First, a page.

Womens Fightback: Campaigns and activism

Submitted by AWL on 24 February, 2008 - 8:19

Southall Black Sisters face closure

Southall Black Sisters, for many years the only militant women’s organisation fighting for ethnic minority women is facing the threat of closure as a result of Ealing Council’s decision to withdraw vital funding in April 2008.

The money from the council has helped the group provide advice, advocacy, counselling and support services to black and minority women in the borough who experience violence and abuse.

The council say there is no need for specialist services for black and minority women, and that services to abused women in the borough need to be streamlined. When the group point out that it is more difficult, if not impossible, for black and minority women to access outside help or seek information about their rights, the council has not been persuaded. The council want the group to either extend the service to cover the needs of all women in the borough, or set up a consortium of groups to provide such a service for the same sum of money.

While the group have never denied services to any woman who contacts them, they feel that a focus on the needs of black and minority women is vital and indeed life-saving.

The suicide rates of Asian women for example, are three times the national average and homicides — where abusive men and families kill their wives, daughters or daughters-in-law — are also high within some black and minority communities.

Moreover campaigns in such critical areas of work as forced marriage, honour killings, suicides and self harm, religious fundamentalism and immigration difficulties, especially the ‘no recourse to public funds’ issue, will have to be drastically cut back .

• If you think you can help contact southallblacksisters@btconnect.com

Iranian women’s magazine shutdown

Last week, Iranian authorities shut down Zanan, the country’s premier women’s magazine. President Ahmadinejad said that Zanan showed Iranian women in a “black light” and was a threat to the psychological well being of Iranian society.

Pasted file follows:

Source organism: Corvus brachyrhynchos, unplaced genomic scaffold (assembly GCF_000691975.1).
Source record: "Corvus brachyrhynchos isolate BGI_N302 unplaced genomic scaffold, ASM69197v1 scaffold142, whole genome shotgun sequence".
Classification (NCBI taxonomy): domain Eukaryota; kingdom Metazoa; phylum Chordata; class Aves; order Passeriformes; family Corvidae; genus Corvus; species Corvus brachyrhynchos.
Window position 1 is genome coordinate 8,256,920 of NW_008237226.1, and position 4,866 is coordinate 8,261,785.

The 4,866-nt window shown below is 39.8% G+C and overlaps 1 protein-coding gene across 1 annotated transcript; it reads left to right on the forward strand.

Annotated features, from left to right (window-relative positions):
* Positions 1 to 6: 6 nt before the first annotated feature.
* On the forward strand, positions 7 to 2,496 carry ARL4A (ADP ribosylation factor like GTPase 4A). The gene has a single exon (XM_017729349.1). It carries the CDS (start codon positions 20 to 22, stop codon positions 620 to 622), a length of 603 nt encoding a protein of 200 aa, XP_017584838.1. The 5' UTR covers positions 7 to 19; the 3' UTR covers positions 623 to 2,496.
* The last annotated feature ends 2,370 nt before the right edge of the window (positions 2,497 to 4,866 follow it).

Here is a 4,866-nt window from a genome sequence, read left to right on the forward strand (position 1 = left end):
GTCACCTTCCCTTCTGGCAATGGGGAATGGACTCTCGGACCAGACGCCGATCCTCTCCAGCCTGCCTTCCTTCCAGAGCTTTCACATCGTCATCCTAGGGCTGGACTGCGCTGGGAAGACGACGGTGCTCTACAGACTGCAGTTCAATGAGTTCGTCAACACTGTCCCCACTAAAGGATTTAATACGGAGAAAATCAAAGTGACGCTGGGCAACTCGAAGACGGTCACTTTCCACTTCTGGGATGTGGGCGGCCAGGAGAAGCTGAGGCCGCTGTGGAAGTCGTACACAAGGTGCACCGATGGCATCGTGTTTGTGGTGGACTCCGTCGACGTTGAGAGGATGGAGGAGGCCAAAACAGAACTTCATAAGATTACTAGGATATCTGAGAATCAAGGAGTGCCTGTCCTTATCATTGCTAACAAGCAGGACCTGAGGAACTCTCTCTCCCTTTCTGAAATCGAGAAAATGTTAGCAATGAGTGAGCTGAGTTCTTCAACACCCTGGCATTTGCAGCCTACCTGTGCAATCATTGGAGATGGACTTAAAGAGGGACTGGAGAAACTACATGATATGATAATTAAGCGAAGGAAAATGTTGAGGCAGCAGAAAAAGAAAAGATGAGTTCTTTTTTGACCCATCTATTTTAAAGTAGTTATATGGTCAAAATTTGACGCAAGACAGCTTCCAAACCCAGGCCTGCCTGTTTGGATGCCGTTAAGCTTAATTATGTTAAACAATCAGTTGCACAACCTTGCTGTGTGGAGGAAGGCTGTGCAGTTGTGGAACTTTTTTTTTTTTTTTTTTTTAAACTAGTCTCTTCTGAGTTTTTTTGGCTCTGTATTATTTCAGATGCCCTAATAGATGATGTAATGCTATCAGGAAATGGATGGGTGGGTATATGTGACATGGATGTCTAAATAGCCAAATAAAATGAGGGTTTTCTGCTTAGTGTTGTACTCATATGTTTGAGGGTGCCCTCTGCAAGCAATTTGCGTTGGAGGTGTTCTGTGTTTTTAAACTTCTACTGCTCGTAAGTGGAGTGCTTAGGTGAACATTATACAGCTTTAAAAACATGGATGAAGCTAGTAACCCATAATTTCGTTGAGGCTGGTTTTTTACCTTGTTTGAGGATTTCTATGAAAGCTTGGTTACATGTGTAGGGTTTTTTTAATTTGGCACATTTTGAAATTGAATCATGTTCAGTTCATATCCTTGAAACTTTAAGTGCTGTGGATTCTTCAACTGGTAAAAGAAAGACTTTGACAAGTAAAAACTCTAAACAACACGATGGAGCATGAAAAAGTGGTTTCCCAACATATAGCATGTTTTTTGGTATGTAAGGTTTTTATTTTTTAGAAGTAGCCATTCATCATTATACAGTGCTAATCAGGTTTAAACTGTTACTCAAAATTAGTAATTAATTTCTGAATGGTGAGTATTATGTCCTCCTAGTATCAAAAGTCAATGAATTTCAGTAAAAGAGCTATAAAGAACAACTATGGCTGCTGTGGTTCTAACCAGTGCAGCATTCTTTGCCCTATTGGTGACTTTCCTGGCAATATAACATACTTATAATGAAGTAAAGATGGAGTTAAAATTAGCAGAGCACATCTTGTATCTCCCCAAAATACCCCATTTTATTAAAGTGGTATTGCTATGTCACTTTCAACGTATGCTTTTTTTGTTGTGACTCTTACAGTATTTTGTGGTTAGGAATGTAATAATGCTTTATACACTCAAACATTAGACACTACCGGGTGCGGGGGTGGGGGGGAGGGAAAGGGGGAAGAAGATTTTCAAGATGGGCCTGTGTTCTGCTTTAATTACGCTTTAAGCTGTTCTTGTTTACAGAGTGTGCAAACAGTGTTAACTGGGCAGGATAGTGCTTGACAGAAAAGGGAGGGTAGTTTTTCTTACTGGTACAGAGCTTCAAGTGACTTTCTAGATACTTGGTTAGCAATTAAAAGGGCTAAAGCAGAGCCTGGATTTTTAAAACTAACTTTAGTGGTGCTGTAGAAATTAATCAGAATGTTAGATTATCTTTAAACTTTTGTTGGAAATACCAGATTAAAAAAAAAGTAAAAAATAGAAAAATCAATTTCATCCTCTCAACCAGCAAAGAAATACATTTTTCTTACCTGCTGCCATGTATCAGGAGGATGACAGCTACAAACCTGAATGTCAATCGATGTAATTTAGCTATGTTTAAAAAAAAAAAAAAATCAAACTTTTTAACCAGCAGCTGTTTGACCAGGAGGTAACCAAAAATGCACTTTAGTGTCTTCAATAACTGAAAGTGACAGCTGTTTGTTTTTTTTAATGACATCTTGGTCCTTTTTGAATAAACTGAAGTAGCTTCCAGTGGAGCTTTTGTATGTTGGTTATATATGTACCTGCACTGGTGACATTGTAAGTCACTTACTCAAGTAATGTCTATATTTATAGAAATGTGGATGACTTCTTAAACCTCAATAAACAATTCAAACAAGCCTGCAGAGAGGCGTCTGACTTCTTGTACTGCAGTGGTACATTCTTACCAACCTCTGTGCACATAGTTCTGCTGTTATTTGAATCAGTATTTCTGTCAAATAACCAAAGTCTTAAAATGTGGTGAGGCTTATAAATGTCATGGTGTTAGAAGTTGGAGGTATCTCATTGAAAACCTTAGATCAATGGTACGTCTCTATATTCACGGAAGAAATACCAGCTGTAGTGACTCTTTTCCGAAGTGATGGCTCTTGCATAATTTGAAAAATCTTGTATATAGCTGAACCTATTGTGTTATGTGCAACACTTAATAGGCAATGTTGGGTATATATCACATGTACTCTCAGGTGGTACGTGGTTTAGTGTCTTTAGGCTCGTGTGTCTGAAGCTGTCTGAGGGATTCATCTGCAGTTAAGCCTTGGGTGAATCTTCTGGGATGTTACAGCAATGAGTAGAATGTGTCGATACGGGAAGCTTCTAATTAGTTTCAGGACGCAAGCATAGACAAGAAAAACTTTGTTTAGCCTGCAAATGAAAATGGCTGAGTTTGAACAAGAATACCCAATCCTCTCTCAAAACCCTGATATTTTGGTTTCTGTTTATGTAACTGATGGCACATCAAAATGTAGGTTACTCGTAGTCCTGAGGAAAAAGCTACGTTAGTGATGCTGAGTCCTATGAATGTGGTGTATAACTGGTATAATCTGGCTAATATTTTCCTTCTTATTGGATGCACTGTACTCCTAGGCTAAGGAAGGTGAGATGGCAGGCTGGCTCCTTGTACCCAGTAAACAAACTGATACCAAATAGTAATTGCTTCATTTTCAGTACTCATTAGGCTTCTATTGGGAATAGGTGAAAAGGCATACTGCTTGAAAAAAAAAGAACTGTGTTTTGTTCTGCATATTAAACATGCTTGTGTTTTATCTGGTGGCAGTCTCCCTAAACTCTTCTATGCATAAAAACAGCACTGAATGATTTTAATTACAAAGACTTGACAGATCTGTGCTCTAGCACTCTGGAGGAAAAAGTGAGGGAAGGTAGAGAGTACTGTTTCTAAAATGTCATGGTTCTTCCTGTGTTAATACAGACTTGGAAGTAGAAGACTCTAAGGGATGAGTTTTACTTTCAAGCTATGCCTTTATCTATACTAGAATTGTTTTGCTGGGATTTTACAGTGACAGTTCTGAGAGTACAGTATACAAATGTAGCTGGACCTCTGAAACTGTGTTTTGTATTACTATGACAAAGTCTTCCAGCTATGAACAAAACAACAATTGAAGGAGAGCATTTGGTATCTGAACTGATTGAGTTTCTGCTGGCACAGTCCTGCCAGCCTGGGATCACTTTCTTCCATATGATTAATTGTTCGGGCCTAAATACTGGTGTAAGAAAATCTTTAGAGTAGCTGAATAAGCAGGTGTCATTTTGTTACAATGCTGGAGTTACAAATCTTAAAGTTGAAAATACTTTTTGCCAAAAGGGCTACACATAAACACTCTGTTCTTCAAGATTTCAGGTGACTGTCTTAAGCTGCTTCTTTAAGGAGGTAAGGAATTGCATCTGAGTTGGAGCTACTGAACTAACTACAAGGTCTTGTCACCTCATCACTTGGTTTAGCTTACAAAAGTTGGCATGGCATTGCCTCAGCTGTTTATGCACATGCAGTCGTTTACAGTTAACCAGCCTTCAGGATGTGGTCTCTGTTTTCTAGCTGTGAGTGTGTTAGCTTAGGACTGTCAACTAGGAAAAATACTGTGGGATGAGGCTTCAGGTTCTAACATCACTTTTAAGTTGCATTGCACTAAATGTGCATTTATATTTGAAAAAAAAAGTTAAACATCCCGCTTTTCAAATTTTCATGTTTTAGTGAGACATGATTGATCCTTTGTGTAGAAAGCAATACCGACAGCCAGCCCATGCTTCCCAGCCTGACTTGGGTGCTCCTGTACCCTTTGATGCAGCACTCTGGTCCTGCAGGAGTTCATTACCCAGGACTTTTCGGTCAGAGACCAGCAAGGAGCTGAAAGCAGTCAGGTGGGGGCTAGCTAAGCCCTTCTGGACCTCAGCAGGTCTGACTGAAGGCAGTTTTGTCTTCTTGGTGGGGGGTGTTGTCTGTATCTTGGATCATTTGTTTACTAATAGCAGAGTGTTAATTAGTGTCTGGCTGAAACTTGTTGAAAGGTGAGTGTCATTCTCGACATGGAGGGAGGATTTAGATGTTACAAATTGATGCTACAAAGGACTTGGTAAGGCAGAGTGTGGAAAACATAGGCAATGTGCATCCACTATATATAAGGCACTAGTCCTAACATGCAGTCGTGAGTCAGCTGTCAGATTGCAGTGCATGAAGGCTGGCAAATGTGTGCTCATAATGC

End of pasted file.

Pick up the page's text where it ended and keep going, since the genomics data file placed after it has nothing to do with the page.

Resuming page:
Please join Human Rights First in calling on the the Iranian judiciary to reverse the closure order:

action.humanrightsfirst.org/campaign/Zanan?rk=1dsPVzF1ZG7nW

Iraqi LGBT benefit

Middle Eastern Dance Night extravaganza! Thursday 28th February, 9 pm – 2 am, The Golden Lion Britannia Street, London, WC1X 9JE. £5

This evening is a benefit set up on behalf of IRAQI LGBT by Camden LGBT Forum to help fund safe houses for LGBT people who have become victims of hate crime in Iraq . Come and hear the founder of IRAQI LGBT, Ali Hilli, explain what is happening and then dance to DJs Rockit, Nikki Lucas (and Ali Hilli ) or boggle at the amazing belly dance of Snake Boy!

www.camdenlgbtforum.org.uk

iraqilgbtuk.blogspot.com/

X-talk update

X-Talk, the sex-worker run project which offers free English classes to migrant sex workers, is about to start teaching is second set of course. Supported by the Internatonal Union of Sex Workers, the Feminist Review, Feminist Fightback and NUS Women’s Campaign (at the instigation of Feminist Fightback activists!), X-Talk ran a pilot course last May, attracting students who wanted English skills in order to be better able to protect themselves and demand their rights at work. As a result of this initial success, X-Talk have now secured more funding and are able to offer beginner and intermediate classes and a male class — all taught by sex workers, in a safe and non-judgemental environment.

Since we are the only people offering this kind of service to sex workers we want to get the word out as much as possible, and have been dropping leaflets in brothels and advertising in a variety of foreign language and migrant community newspapers.

Unfortunately, one of these publications, Thai Smile, has just returned our advertisement — they will not advertise for “women who want sex”. Given that a significant proportion of sex workers in London are Thai — including a number of those who came to the last X-Talk classes — it appears that the self-appointed community leaders at Thai Smile deliberately want to ignore and cover-up this important issue. This little incident is a useful indication of a broader culture in which the taboo around sex work means that, despite lip-service paid to the need to help trafficked women, obstacles are still being placed in the way of serious projects to empower sex workers.

By a X-Talk teaching assistant.

Add new comment

This website uses cookies, you can find out more and set your preferences here.
By continuing to use this website, you agree to our Privacy Policy and Terms & Conditions.